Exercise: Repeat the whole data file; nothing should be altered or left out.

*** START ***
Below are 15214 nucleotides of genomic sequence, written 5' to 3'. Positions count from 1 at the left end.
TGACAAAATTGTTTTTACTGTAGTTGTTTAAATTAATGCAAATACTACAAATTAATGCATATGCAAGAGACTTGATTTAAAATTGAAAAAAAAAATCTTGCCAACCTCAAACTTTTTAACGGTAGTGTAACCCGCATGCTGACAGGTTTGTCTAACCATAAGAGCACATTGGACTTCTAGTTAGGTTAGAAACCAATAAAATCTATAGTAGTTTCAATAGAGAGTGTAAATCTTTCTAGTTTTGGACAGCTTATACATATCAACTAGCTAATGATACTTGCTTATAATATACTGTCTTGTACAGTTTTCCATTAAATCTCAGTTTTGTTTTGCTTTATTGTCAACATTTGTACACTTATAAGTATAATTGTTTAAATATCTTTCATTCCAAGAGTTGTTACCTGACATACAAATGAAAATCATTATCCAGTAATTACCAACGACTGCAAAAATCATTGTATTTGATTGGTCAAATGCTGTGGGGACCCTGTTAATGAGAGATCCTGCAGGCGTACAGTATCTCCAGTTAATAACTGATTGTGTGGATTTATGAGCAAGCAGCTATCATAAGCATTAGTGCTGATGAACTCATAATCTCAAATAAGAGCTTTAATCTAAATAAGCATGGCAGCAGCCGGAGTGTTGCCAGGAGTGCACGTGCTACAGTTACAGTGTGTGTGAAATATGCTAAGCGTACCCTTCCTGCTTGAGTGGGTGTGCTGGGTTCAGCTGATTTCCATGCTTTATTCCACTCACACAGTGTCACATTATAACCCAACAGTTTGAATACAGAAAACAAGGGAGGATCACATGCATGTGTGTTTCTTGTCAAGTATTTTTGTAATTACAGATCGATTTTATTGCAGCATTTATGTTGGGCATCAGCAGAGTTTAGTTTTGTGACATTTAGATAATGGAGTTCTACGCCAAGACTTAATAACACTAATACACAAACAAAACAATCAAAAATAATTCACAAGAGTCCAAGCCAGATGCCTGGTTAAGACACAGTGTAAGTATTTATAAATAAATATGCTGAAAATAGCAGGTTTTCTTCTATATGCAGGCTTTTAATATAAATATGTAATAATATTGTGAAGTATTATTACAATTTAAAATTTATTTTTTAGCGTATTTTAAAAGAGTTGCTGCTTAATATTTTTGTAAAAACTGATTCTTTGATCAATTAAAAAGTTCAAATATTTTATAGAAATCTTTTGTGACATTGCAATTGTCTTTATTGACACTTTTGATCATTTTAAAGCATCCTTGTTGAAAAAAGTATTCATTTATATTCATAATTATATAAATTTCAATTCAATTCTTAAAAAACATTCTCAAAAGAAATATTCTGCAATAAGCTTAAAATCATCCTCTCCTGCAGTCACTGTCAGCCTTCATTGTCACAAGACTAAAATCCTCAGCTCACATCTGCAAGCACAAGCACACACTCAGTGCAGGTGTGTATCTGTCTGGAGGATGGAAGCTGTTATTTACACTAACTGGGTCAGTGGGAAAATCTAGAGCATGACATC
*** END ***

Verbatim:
Below are 15214 nucleotides of genomic sequence, written 5' to 3'. Positions count from 1 at the left end.
TGACAAAATTGTTTTTACTGTAGTTGTTTAAATTAATGCAAATACTACAAATTAATGCATATGCAAGAGACTTGATTTAAAATTGAAAAAAAAAATCTTGCCAACCTCAAACTTTTTAACGGTAGTGTAACCCGCATGCTGACAGGTTTGTCTAACCATAAGAGCACATTGGACTTCTAGTTAGGTTAGAAACCAATAAAATCTATAGTAGTTTCAATAGAGAGTGTAAATCTTTCTAGTTTTGGACAGCTTATACATATCAACTAGCTAATGATACTTGCTTATAATATACTGTCTTGTACAGTTTTCCATTAAATCTCAGTTTTGTTTTGCTTTATTGTCAACATTTGTACACTTATAAGTATAATTGTTTAAATATCTTTCATTCCAAGAGTTGTTACCTGACATACAAATGAAAATCATTATCCAGTAATTACCAACGACTGCAAAAATCATTGTATTTGATTGGTCAAATGCTGTGGGGACCCTGTTAATGAGAGATCCTGCAGGCGTACAGTATCTCCAGTTAATAACTGATTGTGTGGATTTATGAGCAAGCAGCTATCATAAGCATTAGTGCTGATGAACTCATAATCTCAAATAAGAGCTTTAATCTAAATAAGCATGGCAGCAGCCGGAGTGTTGCCAGGAGTGCACGTGCTACAGTTACAGTGTGTGTGAAATATGCTAAGCGTACCCTTCCTGCTTGAGTGGGTGTGCTGGGTTCAGCTGATTTCCATGCTTTATTCCACTCACACAGTGTCACATTATAACCCAACAGTTTGAATACAGAAAACAAGGGAGGATCACATGCATGTGTGTTTCTTGTCAAGTATTTTTGTAATTACAGATCGATTTTATTGCAGCATTTATGTTGGGCATCAGCAGAGTTTAGTTTTGTGACATTTAGATAATGGAGTTCTACGCCAAGACTTAATAACACTAATACACAAACAAAACAATCAAAAATAATTCACAAGAGTCCAAGCCAGATGCCTGGTTAAGACACAGTGTAAGTATTTATAAATAAATATGCTGAAAATAGCAGGTTTTCTTCTATATGCAGGCTTTTAATATAAATATGTAATAATATTGTGAAGTATTATTACAATTTAAAATTTATTTTTTAGCGTATTTTAAAAGAGTTGCTGCTTAATATTTTTGTAAAAACTGATTCTTTGATCAATTAAAAAGTTCAAATATTTTATAGAAATCTTTTGTGACATTGCAATTGTCTTTATTGACACTTTTGATCATTTTAAAGCATCCTTGTTGAAAAAAGTATTCATTTATATTCATAATTATATAAATTTCAATTCAATTCTTAAAAAACATTCTCAAAAGAAATATTCTGCAATAAGCTTAAAATCATCCTCTCCTGCAGTCACTGTCAGCCTTCATTGTCACAAGACTAAAATCCTCAGCTCACATCTGCAAGCACAAGCACACACTCAGTGCAGGTGTGTATCTGTCTGGAGGATGGAAGCTGTTATTTACACTAACTGGGTCAGTGGGAAAATCTAGAGCATGACATC